Dire Straits were right – sometimes it is money for nothing. But you’ve gotta be careful to organise that nothing to your advantage.
Today I cleared my table at the camera market. Here’s how I did it…and how you can do it too. Whenever you are a seller you can organise the nothing.
a. Have a tablecloth. I don’t care if you are selling landmines or leprosy – it will sell better if it is well presented. Use a clean tablecloth, neatly laid out, and choose a bright colour.
b. Pick a busy section of the market. No sense hiding your light under a bushel or behind a door. The busy area may be crowded but it is crowded with buyers…
c. Have a price list out the front and readily visible. Even if you intend to deviate from it, people still need to have something to tell them that you and they are in the same ball park.
Write it big – write it legibly. Use Gill Sans script as it is an unconscious drawcard for most English readers.
d. As you sell an item, neatly mark it off the list and write “sold” near it. This acts as a subliminal signal to the strollers that things are selling and they had better get in to get their chop.
e. Do not be distracted by sales going on about you. If others are generating buying enthusiasm, you may benefit from it.
f. Make friends with friendly people. You may need to go to the loo and you’ll need someone to mind the stall. Take the cash bag with you to the loo, though…
g. Don’t close the stall while there is still money circulating. You never can tell when someone will arrive late or swoop on the goods.
h. Don’t get bogged down in arguments with people. If they want to argue, agree with them. It is the surest way to take the wind out of their sails. If they try to veer an argument into a discount, be polite but firm.
i. Don’t sell a $ 2 item at the start of the morning to someone who wants to break a $ 100 bill – you’ll have no change for genuine buyers.
j. Don’t agree to withhold goods from sale on a vague promise. Take a 50% deposit and keep it if the sale is not completed. You are not a financial institution.
k. Shower, shave, comb your hair. Wear deodorant. Wear neat and neutral clothing. Sometimes people who want your goods are shy and would be deterred from dealing with you if you looked like a Corsican bandit.
l. Recognise that there are some goods that will sell readily, some slowly, and some not at all. You’ll never have trouble shifting genuine Leica M3 cameras for $ 500…You will have a fair wait before you shift a Bilora for $ 5. You will never sell 10-year-old software to anyone outside an asylum.
With this in mind, look at what you have to sell and be realistic about it. If no-one will buy it, do not present it. You look and feel a fool with a table of unsold unsalables and if you are seen to be trying it on season after season, people will disregard you even when you do have good bargains.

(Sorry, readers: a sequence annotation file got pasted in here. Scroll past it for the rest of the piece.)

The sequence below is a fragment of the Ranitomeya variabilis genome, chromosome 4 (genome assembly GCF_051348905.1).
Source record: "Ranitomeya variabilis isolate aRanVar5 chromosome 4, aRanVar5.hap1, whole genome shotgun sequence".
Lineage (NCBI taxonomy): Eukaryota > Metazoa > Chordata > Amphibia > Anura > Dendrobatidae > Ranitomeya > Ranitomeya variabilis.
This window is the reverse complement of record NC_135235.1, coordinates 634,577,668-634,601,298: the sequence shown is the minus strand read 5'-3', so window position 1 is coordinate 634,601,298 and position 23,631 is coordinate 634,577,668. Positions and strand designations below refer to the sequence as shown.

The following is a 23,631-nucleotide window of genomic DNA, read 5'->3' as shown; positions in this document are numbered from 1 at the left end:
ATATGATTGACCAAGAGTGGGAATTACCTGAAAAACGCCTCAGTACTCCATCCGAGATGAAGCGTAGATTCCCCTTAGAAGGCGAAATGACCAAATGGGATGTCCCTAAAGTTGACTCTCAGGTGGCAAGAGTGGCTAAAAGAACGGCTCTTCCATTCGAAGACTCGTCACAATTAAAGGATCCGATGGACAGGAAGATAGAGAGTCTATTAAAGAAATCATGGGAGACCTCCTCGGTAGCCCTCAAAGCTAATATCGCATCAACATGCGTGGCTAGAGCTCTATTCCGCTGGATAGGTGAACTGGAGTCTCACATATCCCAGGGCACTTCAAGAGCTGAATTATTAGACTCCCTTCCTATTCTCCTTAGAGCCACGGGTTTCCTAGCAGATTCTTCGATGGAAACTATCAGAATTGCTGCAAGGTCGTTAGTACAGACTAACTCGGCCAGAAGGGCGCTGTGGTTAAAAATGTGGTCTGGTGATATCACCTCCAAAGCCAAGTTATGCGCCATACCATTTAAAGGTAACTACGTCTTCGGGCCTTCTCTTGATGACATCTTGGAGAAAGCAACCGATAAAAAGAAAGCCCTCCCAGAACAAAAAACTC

m. Some peoples – whether the term ” peoples ” means races, nationalities, or classes – are fair dealers and some are not. The difficult ones have gained the reputation for being ” hard bargainers “, ” keen “, or ” good businesspeople “. These terms could as easily be ” mean bastards “, shifty “, and ” grasping swine “. The spirit of Benvenuto Cellini is alive and well because every market day brings out a repeat crop of chiselers.
You must not be dismayed. The mean people live with other mean people and are in constant stew of anxiety over money. If you find them unpleasant for 3 minutes over a bargain table, imagine what it must be like to be them for 24 hours a day. Remember that whatever demands are made upon you, either with good will or bad, that ” No. ” is a perfectly legal response. Quiet, firm, polite…and you need make no excuse for it. If you set your price, you are entirely within your rights to demand it.
You need not refund money if someone changes their mind or finds another article at a lower price. A camera market is not an international bourse with fixed trading rules.
n. Don’t stand all day in one spot. Get a cup of tea and a biscuit. Sit down. Pee when you need to.
o. Don’t give in to the temptation to go and buy items from other people for your own stall. Money that comes to you comes for a purpose.
p. By the same token, if you sell something to another dealer at your price …and they go and mark it up on their stall…it is no longer any of your business.
q. If other dealers batten upon you at the start of the trading day and try to buy goods at a discount from your list, be cheerful and refuse to sell at such a price so early in the morning. You know there will be better prospects later on and so do they. If they try it at closing time you can decide whether to accept or not, but you will have seen the general sentiment in the crowd by then.
r. Offers will be made. That’s what a market is for. Stand firm if you wish, bend to a small discount if it seems advisable, but you need do nothing with a desultory offer other than smile sweetly and shake your head. ” What’ll you take for it ? ” is a foolish buyer’s question and only a foolish seller will bargain themselves down upon hearing it. You can listen to their offer – good or bad , but they must state it. You’d be surprised the number of times that people will offer more than your lowest price…just give them a chance to do it.
s. Any offer to sell that is accompanied by a hard-luck tale or sob story is extremely suspect. So is any offer to buy that includes these elements. Beware the person who wants the goods but will pay later, because they won’t. Also beware the person who tries to secure the goods at no cost to themselves, based upon some story – they are known as scam artists, and you can get all the art you need in the public picture gallery…